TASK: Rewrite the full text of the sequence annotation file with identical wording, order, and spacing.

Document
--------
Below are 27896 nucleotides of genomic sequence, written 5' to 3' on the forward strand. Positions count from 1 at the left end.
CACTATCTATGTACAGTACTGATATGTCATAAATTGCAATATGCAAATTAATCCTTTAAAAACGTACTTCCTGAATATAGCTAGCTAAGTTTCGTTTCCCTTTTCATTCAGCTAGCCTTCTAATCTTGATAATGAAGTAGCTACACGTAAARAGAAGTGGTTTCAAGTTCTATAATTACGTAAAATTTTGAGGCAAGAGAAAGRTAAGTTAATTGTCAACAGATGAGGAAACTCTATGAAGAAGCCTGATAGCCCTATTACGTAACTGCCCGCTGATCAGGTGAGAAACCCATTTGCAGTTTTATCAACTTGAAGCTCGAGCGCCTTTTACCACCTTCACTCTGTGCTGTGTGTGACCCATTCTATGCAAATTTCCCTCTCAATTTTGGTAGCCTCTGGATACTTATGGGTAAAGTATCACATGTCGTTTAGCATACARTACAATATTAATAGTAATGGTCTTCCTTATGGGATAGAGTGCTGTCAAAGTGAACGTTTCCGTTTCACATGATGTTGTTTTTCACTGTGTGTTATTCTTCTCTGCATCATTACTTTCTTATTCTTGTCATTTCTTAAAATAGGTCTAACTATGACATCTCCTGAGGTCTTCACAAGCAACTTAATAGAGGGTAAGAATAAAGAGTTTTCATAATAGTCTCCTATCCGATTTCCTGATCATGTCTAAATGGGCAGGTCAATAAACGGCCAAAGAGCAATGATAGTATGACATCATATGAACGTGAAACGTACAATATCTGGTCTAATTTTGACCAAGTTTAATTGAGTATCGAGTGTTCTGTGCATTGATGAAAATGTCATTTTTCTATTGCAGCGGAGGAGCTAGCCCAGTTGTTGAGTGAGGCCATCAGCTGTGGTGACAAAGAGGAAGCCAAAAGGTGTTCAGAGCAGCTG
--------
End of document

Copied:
Below are 27896 nucleotides of genomic sequence, written 5' to 3' on the forward strand. Positions count from 1 at the left end.
CACTATCTATGTACAGTACTGATATGTCATAAATTGCAATATGCAAATTAATCCTTTAAAAACGTACTTCCTGAATATAGCTAGCTAAGTTTCGTTTCCCTTTTCATTCAGCTAGCCTTCTAATCTTGATAATGAAGTAGCTACACGTAAARAGAAGTGGTTTCAAGTTCTATAATTACGTAAAATTTTGAGGCAAGAGAAAGRTAAGTTAATTGTCAACAGATGAGGAAACTCTATGAAGAAGCCTGATAGCCCTATTACGTAACTGCCCGCTGATCAGGTGAGAAACCCATTTGCAGTTTTATCAACTTGAAGCTCGAGCGCCTTTTACCACCTTCACTCTGTGCTGTGTGTGACCCATTCTATGCAAATTTCCCTCTCAATTTTGGTAGCCTCTGGATACTTATGGGTAAAGTATCACATGTCGTTTAGCATACARTACAATATTAATAGTAATGGTCTTCCTTATGGGATAGAGTGCTGTCAAAGTGAACGTTTCCGTTTCACATGATGTTGTTTTTCACTGTGTGTTATTCTTCTCTGCATCATTACTTTCTTATTCTTGTCATTTCTTAAAATAGGTCTAACTATGACATCTCCTGAGGTCTTCACAAGCAACTTAATAGAGGGTAAGAATAAAGAGTTTTCATAATAGTCTCCTATCCGATTTCCTGATCATGTCTAAATGGGCAGGTCAATAAACGGCCAAAGAGCAATGATAGTATGACATCATATGAACGTGAAACGTACAATATCTGGTCTAATTTTGACCAAGTTTAATTGAGTATCGAGTGTTCTGTGCATTGATGAAAATGTCATTTTTCTATTGCAGCGGAGGAGCTAGCCCAGTTGTTGAGTGAGGCCATCAGCTGTGGTGACAAAGAGGAAGCCAAAAGGTGTTCAGAGCAGCTG